Two South of South fitness classes honored their leader as part of their annual holiday celebration.
“Being in a pool is as therapeutic for me as any medicine,” Carrolyn Minggia said Friday at Essington’s Clarion Hotel Conference Center. “Having great friends, though, has no healing equal.”
The 57-year-old lacked a watery haven that afternoon but bonded with 47 acquaintances from the Christian Street YMCA, 1724 Christian St., for their eighth annual holiday luncheon.
Though Minggia had hoped only to give them recognition for their roles in building her well-being, she received a surprise as they commended her tireless fight against a rare ailment and devotion to their vitality.
The Southwest Philly resident — formerly of 20th and Pemberton, and 23rd and Christian streets — has served as an arthritis aquatics instructor for the 98-year-old South of South facility for five years, strengthening a presence that also has included volunteer duties and time as a water aerobics facilitator. The guests consisted of members from her classes, dubbed The Sisters of the Water, who aside from breaking bread sealed their place in her heart by giving her a crystal plaque symbolic of the clarity of the water than binds them.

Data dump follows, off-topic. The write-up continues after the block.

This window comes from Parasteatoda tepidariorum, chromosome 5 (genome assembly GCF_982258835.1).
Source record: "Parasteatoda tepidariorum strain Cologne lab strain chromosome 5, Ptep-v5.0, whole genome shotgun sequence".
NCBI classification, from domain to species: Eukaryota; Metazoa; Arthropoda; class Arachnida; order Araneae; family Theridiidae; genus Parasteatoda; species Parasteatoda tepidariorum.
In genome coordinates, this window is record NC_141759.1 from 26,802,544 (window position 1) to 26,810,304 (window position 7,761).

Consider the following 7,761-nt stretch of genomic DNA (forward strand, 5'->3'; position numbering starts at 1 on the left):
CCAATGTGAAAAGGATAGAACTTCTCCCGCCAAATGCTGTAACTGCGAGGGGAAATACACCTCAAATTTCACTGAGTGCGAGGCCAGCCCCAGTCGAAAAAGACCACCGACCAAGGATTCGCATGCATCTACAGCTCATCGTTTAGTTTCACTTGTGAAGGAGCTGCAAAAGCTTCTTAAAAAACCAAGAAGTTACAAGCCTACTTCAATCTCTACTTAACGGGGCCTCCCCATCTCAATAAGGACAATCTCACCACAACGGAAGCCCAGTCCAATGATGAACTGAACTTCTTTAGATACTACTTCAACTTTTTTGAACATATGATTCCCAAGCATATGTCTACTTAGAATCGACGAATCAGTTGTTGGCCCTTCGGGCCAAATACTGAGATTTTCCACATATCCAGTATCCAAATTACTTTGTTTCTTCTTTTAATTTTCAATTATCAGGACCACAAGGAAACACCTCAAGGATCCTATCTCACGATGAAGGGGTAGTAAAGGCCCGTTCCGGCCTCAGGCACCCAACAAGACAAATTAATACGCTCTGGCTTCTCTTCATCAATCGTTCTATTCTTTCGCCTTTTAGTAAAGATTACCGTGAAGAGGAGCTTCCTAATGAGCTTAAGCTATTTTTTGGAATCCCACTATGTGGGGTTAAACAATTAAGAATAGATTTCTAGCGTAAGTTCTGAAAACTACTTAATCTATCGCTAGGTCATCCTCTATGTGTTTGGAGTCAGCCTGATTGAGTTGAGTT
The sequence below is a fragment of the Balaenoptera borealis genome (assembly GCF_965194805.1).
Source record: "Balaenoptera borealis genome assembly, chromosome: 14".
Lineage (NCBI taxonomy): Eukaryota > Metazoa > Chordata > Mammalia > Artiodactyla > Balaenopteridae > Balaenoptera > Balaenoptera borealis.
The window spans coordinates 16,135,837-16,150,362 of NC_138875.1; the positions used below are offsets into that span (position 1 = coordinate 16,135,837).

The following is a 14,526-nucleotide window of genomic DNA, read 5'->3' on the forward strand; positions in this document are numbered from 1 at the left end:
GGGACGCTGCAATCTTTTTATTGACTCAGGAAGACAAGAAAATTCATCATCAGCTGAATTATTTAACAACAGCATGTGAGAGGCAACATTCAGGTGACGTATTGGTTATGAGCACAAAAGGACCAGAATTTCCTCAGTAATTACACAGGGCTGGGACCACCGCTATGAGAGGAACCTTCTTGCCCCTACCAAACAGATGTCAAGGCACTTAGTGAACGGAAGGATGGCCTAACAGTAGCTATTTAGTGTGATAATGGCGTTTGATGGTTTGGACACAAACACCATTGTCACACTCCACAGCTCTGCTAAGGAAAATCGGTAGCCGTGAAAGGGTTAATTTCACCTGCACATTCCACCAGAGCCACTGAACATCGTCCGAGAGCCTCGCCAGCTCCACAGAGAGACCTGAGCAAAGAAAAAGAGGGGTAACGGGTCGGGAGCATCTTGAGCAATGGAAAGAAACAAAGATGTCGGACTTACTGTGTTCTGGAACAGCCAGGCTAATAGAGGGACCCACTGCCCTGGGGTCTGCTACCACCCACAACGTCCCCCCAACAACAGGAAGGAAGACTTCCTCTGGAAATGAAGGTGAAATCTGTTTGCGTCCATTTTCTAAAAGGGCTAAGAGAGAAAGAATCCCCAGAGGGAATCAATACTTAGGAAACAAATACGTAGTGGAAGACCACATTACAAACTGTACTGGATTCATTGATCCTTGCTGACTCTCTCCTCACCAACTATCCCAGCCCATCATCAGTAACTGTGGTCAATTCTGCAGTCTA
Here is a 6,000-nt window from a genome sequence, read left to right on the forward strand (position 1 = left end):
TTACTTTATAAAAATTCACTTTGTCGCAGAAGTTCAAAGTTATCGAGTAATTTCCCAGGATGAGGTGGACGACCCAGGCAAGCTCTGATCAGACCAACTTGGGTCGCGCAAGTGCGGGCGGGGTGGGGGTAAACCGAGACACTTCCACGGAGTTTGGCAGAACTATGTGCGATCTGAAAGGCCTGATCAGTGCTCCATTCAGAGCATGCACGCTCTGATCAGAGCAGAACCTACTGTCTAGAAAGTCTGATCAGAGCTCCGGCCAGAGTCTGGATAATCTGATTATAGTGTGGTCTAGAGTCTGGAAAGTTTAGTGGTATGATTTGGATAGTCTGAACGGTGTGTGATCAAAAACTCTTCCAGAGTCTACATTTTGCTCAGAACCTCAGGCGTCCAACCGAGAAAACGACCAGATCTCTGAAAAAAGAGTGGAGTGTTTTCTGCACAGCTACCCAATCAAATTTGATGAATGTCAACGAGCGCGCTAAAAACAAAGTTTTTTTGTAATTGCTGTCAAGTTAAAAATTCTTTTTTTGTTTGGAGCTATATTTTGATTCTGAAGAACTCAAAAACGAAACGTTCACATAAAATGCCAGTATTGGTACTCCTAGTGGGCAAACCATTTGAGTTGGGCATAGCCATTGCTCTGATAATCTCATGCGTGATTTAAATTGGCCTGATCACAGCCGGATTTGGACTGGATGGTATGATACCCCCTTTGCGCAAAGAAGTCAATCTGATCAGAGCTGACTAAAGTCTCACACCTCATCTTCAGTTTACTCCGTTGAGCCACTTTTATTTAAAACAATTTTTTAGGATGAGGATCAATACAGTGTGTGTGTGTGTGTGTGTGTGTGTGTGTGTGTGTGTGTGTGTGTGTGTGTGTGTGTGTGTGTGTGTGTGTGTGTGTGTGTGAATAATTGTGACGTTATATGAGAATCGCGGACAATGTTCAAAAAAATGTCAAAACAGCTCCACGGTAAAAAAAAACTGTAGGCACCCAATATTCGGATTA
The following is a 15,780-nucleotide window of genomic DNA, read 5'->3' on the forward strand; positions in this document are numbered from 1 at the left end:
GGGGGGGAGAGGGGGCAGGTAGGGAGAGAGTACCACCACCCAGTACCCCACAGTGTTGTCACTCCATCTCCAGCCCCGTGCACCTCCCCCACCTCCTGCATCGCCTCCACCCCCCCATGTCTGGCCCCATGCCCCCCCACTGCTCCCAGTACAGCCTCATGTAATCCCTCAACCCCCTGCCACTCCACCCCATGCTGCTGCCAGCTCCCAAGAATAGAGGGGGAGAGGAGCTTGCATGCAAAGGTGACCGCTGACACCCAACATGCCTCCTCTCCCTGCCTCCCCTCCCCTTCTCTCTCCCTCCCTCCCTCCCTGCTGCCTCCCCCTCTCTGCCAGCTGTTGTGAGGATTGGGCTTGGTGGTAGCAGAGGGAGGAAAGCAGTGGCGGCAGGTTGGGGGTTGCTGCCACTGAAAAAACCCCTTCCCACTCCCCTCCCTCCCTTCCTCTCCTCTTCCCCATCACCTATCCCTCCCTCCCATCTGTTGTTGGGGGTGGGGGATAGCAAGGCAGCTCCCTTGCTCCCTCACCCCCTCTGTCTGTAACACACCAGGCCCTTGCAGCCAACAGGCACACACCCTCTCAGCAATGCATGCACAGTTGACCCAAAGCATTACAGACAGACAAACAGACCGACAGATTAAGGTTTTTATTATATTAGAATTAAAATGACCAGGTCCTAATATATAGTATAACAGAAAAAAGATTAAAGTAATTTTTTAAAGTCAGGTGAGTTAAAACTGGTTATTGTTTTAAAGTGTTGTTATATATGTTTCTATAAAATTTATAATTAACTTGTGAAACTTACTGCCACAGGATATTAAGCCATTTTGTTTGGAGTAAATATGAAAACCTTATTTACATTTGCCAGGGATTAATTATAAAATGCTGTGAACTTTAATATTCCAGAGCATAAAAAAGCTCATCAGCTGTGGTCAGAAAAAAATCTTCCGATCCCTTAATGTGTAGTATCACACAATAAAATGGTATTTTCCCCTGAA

“I have a love for coordinating and really wanted to use that to give us another occasion for sharing,” Minggia, a 2012 South Philly Review Difference Maker who offers one-hour sessions Tuesdays and Thursdays, said before her unexpected accolade. “These are phenomenal people who give credence to my belief that we should treat others the way we would want for them to treat us.”